Making changes to a beloved brand mascot is a process fraught with potential pitfalls. Characters need to evolve along with technologies and taste, but a redesign risks losing what endeared audiences to the brand in the first place. KFC’s recent campaign from Wieden+Kennedy subverts the challenge with a string of fake Colonels, while Deutsch NY has spent 10 months working on the latest version of the "Jolly" Green Giant, expected to debut in early November.
Last month, an even more popular advertising icon – the Energizer Bunny – unveiled a new look as part of the "Bigger, Better, Bunnier" campaign, the first work for the brand from San Francisco shop Camp+King, which won the Energizer account in January in a review. Prior to that, Energizer had been with TBWA\Chiat\Day for 25 years. At the time of the win, the move sparked rumors that the Bunny might get the boot until Energizer's Chief Consumer Officer Michelle Atkinson made it clear he would remain a highly visible part of the brand.
Since his debut in 1989, when he was created by DDB as a spoof of a Duracell mascot, the Bunny’s look has remained relatively unchanged. "We wanted to make the Bunny feel 'real' again," said Roger Camp, partner and CCO at Camp+King. "He was at his best when he felt like a real toy. When he was breaking through the TV sets years ago, he had a sense of mischief and rascal-like quality, and there was a still a little bit of mystery about where he was headed off to."
More a makeover than a full revamp, the Camp+King version is a bit more svelte, with brand new fur and a wider range of motion. In the new spots, the Bunny shows off his new flexibility, his independently moving legs and his wagging puff of a tail.
Newly released creative assets from VFX & design company The Mill reveal some of the behind-the-scenes planning that went into the Bunny’s new look. He needed to be easier to use across different media, and a digital character can convey more personality than the classic animatronic Bunny.
"We wanted to expand his range of movement to create stronger performances, so with that came looking at the design and thinking about how a modern robotics toy would be manufactured," said Robert Sethi, creative director at The Mill and director of the new spots. "We started with connecting the arms and hands." They added details to his toes and fingers, which before had looked more like mittens.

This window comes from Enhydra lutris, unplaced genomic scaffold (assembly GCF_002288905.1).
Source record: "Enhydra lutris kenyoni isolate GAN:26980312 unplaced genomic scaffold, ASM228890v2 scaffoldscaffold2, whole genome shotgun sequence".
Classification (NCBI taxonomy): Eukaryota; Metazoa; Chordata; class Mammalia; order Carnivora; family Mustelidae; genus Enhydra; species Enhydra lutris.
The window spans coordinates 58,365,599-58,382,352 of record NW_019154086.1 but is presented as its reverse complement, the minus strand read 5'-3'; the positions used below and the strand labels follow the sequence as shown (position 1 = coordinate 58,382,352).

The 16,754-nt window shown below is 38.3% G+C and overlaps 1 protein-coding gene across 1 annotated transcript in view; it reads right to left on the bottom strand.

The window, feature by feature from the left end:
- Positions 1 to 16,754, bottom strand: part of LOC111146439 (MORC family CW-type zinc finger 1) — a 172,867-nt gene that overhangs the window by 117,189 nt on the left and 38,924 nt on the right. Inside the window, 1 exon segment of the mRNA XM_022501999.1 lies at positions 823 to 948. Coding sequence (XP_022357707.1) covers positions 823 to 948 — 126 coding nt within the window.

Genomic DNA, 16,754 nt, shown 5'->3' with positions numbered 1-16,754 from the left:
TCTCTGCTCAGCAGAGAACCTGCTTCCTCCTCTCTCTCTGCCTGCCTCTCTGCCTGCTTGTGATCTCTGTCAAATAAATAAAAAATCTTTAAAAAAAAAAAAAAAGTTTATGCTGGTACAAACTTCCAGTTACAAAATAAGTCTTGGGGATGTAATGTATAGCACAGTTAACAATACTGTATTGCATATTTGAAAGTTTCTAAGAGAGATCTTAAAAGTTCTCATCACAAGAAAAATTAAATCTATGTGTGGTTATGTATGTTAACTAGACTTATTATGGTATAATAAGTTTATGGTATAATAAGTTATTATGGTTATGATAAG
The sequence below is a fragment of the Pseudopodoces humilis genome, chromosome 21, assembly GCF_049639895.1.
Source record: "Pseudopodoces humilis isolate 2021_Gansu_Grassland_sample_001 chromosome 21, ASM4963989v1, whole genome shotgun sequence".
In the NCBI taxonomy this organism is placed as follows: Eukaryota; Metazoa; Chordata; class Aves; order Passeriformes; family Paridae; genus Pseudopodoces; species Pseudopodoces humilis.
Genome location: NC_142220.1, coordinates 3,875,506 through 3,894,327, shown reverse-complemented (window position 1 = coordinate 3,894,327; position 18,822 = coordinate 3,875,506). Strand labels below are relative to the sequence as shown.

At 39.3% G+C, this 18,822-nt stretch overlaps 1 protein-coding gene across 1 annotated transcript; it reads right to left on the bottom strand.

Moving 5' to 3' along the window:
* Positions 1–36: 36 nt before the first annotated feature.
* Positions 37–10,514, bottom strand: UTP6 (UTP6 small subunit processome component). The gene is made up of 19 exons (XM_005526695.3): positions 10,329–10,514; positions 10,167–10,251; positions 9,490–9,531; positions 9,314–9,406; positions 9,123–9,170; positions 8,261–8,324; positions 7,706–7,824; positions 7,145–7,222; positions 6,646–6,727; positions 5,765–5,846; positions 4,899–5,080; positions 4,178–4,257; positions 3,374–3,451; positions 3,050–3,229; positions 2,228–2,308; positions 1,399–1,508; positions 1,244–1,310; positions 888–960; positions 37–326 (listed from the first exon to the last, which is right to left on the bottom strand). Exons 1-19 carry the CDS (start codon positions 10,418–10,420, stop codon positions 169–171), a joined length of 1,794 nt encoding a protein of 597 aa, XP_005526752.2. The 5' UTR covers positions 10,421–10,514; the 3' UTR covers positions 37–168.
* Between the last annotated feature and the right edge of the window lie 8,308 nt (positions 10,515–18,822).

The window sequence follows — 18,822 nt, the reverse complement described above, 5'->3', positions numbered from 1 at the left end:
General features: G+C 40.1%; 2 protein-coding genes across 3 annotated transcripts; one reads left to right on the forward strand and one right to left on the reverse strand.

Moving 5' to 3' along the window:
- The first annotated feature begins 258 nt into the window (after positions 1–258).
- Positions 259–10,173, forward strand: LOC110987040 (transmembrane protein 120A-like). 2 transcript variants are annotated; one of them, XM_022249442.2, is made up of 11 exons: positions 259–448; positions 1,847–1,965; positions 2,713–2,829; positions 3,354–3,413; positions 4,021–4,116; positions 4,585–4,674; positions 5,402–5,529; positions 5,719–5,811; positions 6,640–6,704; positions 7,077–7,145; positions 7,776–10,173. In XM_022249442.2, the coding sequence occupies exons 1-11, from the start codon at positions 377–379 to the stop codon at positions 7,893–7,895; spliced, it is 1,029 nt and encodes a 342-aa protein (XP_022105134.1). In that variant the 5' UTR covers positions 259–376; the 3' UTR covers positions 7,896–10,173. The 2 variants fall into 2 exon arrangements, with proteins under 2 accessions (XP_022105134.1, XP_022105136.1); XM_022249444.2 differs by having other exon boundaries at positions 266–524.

Rather than a simple fist clutching his drum mallets, he can toss them in the air. He has whisker stubble. And he actually walks, rather than just rolling along. At first, Camp considered having the Bunny take off his sunglasses at some point, but the feature was determined to be too popular to discard, though he adds future spots will change "certain aspects moving forward, like not having him always carrying the drum, setting down the mallets."
Early sketches toyed with enabling even more motion than is present in the final spot, or adding a mouth (he’s never had one, and still doesn’t).
Even as the final storyboard for the intro spot came together, the movements the Bunny needed to make highlighted shortcomings in the design. At first, he looked good in his CGI skin. "We thought we were going in a good direction, only to find out when we put the fur on him, it bulked him out and changed the silhouette," said The Mill’s Jason Monroe, lead 3D artist on the campaign. The team had to go back and slim him down to get the right proportions.
An early attempt to add a bit of facial hair was also aborted. It was more rabbit tuft than full hipster, but "it definitely aged him," Sethi said.
Over the next few months, Energizer will roll out two more spots focusing on the redesign, in addition to two that are already out. In an homage to the early "interruption" spots from the '90s, he’ll run as momentary bumper ads on YouTube videos. And perhaps unavoidably, Camp+King will release a Snapchat lens that transforms users into the Bunny.
"We've taken note of the old Supervolt supervillain series and realized he's pretty endearing when he finds ways to defeat a foe by simply doing what he's always done best — just keep going," Camp said. "He doesn't need to be a superhero or go out of his way to win."
Whether this iteration of the Energizer Bunny becomes as popular as his forebear remains to be seen. But for Monroe at The Mill, being a part of his reinvention has been a defining experience. "When in your career do you get to take such an iconic brand and develop it, work on it?" he said. "I’ve been doing this for a long time, and I’ve never had an opportunity like this."